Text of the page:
India is well-known for monuments like the Taj Mahal. But there's another category of local architecture that might not be as famous, and that is currently being threatened by the growing water crisis in India: the magnificent stepwell. Many of these centuries-old subterranean structures -- originally built as large-scale water cisterns to store monsoon rainwaters for later use -- have fallen into disuse and disrepair, due to water tables being over-pumped to depletion, and the introduction of modern plumbing.
Nevertheless, many of these neglected stepwells are masterpieces of engineering and beauty. Aiming to spread a greater global awareness to help preserve them, Chicago-based journalist Victoria Lautman took several years to travel the country, photographing dozens of these awe-inspiring structures. Lautman, who specializes in art history and archeology, writes passionately about them in a post on ArchDaily, noting their millennia-old cultural and spiritual significance:
By the 19th-century, several thousand stepwells in varying degrees of grandeur are estimated to have been built throughout India, in cities, villages, and eventually also in private gardens where they’re known as “retreat wells”. But stepwells also proliferated along crucial, remote trade routes where travelers and pilgrims could park their animals and take shelter in covered arcades. They were the ultimate public monuments, available to both genders, every religion, seemingly anyone at all but for the lowest-caste Hindu. It was considered extremely meritorious to commission a stepwell, an earthbound bastion against Eternity, and it’s believed that a quarter of these wealthy or powerful philanthropists were female. Considering that fetching water was (and is still) assigned to women, the stepwells would have provided a reprieve in otherwise regimented lives, and gathering down in the village vav was surely an important social activity.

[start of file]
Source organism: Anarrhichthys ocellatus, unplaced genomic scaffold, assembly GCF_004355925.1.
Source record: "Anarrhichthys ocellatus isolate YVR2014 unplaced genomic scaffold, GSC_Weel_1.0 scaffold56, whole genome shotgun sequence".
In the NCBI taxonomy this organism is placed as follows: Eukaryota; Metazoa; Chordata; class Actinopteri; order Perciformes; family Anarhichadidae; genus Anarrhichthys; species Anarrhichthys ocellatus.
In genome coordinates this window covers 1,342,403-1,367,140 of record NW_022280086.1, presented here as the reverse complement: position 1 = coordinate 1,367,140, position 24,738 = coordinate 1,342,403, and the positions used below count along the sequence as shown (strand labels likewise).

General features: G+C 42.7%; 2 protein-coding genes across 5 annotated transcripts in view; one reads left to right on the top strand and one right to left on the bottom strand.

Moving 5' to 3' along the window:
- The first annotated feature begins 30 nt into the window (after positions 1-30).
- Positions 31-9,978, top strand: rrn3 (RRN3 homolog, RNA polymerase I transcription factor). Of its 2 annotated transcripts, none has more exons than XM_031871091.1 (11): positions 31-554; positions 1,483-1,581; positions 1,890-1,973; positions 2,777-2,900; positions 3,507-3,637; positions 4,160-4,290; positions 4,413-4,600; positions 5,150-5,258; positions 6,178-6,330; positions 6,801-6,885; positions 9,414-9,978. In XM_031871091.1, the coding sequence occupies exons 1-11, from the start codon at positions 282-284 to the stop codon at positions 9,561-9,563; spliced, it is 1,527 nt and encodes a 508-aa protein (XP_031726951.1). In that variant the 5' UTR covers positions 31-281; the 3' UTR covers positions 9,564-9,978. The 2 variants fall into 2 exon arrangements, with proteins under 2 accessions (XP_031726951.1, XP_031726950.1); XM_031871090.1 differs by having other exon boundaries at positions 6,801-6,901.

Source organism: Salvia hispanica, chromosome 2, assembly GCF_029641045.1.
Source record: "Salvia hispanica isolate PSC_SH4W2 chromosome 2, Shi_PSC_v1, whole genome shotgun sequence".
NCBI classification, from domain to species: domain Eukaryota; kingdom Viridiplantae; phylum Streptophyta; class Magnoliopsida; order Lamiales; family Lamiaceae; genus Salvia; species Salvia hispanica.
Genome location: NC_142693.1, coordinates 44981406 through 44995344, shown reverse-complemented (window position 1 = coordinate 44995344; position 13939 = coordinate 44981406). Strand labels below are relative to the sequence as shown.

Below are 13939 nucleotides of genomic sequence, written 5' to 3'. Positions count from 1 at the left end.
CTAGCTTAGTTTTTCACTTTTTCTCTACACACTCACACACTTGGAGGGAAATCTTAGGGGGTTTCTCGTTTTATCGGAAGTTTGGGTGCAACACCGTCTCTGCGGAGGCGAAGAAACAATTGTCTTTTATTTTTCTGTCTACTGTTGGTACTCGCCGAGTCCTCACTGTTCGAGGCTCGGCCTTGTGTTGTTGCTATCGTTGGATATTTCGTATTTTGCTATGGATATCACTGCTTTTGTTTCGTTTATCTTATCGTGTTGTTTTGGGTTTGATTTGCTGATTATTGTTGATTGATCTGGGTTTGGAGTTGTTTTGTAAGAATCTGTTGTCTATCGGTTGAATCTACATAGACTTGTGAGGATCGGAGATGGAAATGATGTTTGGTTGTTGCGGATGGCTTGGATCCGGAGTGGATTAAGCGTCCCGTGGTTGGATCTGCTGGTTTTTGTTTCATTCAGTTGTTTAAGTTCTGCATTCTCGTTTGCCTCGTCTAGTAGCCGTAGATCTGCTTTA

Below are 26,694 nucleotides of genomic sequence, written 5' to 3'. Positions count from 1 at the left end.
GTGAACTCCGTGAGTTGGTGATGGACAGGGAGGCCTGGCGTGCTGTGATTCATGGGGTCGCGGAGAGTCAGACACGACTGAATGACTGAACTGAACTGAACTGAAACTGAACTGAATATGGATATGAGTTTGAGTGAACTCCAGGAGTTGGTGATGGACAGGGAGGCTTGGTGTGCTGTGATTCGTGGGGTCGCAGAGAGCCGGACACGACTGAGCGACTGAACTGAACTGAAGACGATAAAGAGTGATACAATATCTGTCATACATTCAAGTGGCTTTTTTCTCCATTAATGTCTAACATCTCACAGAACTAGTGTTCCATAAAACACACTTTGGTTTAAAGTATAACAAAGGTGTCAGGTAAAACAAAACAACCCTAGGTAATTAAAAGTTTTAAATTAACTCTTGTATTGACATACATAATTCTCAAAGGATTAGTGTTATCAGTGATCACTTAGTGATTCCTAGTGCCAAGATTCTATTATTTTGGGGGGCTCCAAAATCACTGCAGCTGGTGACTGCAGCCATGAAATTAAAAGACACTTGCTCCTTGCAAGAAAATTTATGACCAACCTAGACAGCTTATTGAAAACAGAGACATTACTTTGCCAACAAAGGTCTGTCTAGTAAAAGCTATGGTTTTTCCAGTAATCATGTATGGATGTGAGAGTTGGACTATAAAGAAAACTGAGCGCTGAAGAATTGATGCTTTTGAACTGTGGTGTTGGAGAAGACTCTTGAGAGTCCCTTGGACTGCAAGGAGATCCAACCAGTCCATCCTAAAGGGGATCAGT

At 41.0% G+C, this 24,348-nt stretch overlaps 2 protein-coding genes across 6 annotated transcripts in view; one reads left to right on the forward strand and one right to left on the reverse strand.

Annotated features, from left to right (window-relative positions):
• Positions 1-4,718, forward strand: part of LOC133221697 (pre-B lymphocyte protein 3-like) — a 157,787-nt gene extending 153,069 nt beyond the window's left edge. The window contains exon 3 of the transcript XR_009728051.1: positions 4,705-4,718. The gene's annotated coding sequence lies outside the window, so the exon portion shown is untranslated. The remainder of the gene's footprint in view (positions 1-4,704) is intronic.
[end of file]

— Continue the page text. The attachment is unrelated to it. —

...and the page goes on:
These old bastions of water, once a community hub and a convenient cooling spot, declined during recent times, due to colonization and changing ideas about how water should be delivered, says Lautman:
As for the current state of stepwells, a hand-full are in relatively decent condition, particularly those few where tourists might materialize. But for most, the prevailing condition is simply deplorable due to a host of reasons. For one, under the British Raj, stepwells were deemed unhygienic breeding grounds for disease and parasites and were consequently barricaded, filled in, or otherwise destroyed. “Modern” substitutes like village taps, plumbing, and water tanks also eliminated the physical need for stepwells, if not the social and spiritual aspects. As obsolescence set in, stepwells were ignored by their communities, became garbage dumps and latrines, while others were repurposed as storage areas, mined for their stone, or just left to decay.
Lautman's work not only documents the aging majesty of these stepwells, but also the derelict ones. Here is one that has been filled with garbage, a sad sight:
Then there are stepwells like this "Queen's Well," (Rani ki vav in Patan, Gujarat) which was buried in mud and silt for almost a thousand years, probably due to its immense size (210 feet long by 65 wide) and recently designated as a UNESCO World Heritage site.
These remarkable structures are great examples of traditional methods of water conservation, and are an admirable part of India's heritage, and should be preserved somehow. In the future, Lautman hopes to produce a book on stepwells, and is now in the process of finding a publisher. You can find out more or contact her via Victoria Lautman.